“Can America be a ‘Christian nation?’ What does the Bible say about that?”—Ray
The nation may, in its corporate actions, demonstrate evidence of some sort of Christian ethos; e.g., care for the poor, oppressed, sick and dispossessed, and a generous response to conquered enemies. Furthermore, there are many good people in the United States who live by the golden rule.
It is also possible that some of the founders, Christian in orientation or even in genuine faith, hoped to imbue the new nation with values that were consistent with their faith.
But strictly speaking, America cannot be a Christian nation. For Christians, Jesus is at the core of their faith.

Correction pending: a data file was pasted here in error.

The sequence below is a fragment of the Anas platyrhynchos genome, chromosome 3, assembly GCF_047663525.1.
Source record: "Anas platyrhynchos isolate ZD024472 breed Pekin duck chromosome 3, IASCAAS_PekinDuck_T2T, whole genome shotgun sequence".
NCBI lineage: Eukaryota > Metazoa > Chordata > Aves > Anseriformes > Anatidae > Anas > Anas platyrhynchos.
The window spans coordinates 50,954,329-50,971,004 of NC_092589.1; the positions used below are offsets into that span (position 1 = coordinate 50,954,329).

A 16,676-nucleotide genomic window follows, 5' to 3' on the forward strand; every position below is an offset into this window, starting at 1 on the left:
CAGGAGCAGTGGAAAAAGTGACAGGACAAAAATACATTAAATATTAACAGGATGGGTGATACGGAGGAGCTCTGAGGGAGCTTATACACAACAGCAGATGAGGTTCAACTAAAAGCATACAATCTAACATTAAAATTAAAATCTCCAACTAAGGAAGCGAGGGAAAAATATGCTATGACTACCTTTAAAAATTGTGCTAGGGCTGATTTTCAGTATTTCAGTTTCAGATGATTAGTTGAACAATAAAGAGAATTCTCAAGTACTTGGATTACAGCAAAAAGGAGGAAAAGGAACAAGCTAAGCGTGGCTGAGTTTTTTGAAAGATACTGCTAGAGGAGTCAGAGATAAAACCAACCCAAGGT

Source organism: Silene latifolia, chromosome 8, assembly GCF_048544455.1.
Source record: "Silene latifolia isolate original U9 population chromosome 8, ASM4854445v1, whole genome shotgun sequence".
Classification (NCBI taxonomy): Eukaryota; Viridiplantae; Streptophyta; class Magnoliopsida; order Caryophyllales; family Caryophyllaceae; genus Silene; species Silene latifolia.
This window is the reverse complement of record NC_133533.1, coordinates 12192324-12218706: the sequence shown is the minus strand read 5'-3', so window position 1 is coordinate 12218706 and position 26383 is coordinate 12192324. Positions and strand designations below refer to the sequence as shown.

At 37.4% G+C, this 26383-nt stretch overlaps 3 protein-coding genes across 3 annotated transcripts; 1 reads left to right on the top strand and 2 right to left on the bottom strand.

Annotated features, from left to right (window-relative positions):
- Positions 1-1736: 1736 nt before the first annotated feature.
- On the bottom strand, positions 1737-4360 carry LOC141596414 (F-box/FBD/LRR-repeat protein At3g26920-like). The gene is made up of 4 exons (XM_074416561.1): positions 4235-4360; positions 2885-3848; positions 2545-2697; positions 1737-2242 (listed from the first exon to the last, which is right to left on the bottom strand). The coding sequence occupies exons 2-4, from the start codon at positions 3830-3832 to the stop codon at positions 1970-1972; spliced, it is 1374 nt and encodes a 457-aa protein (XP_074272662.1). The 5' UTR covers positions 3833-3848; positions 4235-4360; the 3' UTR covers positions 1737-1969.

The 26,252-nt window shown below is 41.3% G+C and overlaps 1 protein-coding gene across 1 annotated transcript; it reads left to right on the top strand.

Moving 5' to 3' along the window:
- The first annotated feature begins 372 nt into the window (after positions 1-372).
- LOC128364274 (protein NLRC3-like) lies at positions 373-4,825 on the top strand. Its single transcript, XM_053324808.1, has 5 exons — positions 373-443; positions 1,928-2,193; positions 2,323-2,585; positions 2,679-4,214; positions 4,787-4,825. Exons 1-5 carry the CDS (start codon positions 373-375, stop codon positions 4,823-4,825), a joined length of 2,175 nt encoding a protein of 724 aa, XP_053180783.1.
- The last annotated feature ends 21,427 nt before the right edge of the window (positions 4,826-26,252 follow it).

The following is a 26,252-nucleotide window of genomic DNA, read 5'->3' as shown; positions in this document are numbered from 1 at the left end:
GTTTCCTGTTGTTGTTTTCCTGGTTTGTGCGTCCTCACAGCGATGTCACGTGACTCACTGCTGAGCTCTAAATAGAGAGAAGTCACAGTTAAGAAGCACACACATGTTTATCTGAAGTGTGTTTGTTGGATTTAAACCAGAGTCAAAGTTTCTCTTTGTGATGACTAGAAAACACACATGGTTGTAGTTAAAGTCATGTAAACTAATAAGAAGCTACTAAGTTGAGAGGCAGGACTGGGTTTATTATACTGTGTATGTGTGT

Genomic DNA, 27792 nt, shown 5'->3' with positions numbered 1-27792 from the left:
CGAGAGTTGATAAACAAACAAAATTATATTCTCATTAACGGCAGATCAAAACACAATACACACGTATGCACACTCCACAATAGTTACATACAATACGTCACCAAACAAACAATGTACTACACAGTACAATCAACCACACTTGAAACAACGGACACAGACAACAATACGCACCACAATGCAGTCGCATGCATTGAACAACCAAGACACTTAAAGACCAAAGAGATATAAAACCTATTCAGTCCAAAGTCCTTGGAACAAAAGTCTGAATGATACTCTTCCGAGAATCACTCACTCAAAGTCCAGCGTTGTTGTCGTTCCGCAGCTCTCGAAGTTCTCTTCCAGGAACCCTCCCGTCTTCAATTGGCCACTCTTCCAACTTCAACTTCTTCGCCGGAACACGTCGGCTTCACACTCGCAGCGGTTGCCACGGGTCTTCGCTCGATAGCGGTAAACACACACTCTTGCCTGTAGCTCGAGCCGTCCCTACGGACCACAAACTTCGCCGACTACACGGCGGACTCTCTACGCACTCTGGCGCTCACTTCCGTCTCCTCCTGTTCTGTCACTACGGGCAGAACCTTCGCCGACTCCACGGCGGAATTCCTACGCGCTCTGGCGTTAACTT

The founders, as it happens, rarely spoke of Jesus. They used terms like “Almighty God” or “nature’s God” but were reticent to refer to Jesus.
When redactors of history claim that the founders intended America to be a “Christian nation,” they fail to explain why Jesus is not in the founding documents.
The founders, in fact, were very clear on the idea that the nation would be secular, establishing no single religion as the state religion.